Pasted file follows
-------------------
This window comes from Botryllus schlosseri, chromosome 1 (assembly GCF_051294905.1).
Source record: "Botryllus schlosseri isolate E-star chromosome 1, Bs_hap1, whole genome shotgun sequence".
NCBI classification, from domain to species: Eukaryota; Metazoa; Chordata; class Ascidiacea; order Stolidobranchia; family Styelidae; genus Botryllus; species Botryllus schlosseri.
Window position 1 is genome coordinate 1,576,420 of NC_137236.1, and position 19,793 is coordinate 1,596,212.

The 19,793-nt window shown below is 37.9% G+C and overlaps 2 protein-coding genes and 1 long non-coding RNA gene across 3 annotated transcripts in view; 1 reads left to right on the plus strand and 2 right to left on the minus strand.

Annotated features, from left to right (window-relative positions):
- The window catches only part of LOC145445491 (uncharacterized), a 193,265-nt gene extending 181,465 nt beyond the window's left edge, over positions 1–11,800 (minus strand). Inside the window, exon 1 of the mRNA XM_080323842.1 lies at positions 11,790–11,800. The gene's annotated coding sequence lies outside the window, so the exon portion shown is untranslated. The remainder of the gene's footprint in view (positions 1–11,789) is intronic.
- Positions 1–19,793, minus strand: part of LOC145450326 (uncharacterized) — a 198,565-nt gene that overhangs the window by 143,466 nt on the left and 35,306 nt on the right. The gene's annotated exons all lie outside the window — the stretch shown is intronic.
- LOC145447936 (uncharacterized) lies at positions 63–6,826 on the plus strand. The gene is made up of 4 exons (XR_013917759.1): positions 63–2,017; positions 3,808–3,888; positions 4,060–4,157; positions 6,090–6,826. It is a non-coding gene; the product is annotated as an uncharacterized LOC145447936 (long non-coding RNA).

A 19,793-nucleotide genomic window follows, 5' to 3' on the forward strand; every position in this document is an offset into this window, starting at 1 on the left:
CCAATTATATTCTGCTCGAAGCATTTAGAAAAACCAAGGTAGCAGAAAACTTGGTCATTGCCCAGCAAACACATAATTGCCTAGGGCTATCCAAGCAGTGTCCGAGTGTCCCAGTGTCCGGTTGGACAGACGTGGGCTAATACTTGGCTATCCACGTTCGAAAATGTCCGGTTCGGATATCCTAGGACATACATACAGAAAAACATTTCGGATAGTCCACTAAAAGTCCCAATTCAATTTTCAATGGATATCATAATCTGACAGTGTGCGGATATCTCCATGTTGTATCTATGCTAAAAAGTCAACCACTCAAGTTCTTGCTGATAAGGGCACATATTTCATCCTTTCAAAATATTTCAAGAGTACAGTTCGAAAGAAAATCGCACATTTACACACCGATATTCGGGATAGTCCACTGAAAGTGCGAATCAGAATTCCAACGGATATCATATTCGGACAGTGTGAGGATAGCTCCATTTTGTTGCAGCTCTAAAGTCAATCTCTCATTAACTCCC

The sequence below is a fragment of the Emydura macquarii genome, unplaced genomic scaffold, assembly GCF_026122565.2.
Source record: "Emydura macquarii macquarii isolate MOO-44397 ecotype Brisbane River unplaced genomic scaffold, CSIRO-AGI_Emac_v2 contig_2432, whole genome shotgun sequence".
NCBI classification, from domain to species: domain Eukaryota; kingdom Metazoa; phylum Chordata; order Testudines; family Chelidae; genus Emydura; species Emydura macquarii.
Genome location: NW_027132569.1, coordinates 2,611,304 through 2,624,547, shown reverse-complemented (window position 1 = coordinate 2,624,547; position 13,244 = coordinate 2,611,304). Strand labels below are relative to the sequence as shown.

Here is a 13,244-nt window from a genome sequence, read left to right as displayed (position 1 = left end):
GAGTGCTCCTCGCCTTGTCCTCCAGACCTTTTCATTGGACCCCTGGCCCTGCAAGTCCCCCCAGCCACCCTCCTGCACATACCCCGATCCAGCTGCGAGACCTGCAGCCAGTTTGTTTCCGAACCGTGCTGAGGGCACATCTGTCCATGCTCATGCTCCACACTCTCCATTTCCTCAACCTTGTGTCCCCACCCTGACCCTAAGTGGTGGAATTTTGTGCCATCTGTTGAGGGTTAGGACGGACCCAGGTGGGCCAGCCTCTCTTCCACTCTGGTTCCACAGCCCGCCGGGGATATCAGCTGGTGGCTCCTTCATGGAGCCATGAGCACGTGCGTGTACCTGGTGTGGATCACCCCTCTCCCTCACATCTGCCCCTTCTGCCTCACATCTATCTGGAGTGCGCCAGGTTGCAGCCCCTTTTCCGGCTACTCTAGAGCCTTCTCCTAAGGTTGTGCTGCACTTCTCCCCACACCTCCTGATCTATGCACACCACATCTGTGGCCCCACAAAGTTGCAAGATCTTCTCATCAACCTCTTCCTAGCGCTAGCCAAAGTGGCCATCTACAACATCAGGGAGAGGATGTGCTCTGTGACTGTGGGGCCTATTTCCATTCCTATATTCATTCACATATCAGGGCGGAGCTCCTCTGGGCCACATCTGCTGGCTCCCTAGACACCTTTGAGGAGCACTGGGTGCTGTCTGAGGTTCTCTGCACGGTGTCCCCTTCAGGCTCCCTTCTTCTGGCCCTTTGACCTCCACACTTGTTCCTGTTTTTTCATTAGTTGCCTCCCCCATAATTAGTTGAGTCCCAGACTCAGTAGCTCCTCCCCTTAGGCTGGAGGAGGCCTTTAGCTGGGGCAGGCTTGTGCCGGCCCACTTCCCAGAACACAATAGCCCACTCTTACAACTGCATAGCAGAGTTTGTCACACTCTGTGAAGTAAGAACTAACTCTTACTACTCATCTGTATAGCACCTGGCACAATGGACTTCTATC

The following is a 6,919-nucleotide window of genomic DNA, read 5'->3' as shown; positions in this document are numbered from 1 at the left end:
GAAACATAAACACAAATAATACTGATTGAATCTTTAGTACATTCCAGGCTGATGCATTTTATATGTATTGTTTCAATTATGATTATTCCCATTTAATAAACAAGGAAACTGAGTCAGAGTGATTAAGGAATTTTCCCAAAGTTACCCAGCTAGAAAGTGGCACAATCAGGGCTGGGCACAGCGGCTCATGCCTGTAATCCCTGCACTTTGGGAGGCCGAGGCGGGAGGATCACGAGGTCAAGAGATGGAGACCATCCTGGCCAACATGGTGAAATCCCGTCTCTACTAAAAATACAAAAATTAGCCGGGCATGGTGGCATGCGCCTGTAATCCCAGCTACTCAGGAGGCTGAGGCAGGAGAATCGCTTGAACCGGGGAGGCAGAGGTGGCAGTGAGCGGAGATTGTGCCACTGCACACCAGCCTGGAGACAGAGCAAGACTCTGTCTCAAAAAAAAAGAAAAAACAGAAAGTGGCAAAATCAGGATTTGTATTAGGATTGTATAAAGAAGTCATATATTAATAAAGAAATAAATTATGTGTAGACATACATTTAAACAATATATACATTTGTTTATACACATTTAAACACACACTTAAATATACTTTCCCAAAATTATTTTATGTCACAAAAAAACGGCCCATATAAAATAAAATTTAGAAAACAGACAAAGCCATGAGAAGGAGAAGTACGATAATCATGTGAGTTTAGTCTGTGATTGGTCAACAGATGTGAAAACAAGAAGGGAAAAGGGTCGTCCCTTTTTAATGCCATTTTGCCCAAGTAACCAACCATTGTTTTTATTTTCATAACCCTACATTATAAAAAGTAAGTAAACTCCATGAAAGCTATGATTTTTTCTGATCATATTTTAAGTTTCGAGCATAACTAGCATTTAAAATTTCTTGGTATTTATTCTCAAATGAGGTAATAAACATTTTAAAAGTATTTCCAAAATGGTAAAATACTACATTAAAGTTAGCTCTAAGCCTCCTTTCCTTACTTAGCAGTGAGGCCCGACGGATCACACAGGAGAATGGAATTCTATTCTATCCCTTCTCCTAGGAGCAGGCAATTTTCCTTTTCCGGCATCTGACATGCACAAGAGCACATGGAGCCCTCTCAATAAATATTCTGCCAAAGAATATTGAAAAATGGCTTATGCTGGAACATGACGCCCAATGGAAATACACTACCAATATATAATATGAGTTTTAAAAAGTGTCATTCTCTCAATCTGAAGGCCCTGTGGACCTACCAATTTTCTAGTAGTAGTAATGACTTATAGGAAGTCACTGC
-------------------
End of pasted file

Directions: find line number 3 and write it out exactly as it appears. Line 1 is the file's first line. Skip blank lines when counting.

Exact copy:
NCBI classification, from domain to species: Eukaryota; Metazoa; Chordata; class Ascidiacea; order Stolidobranchia; family Styelidae; genus Botryllus; species Botryllus schlosseri.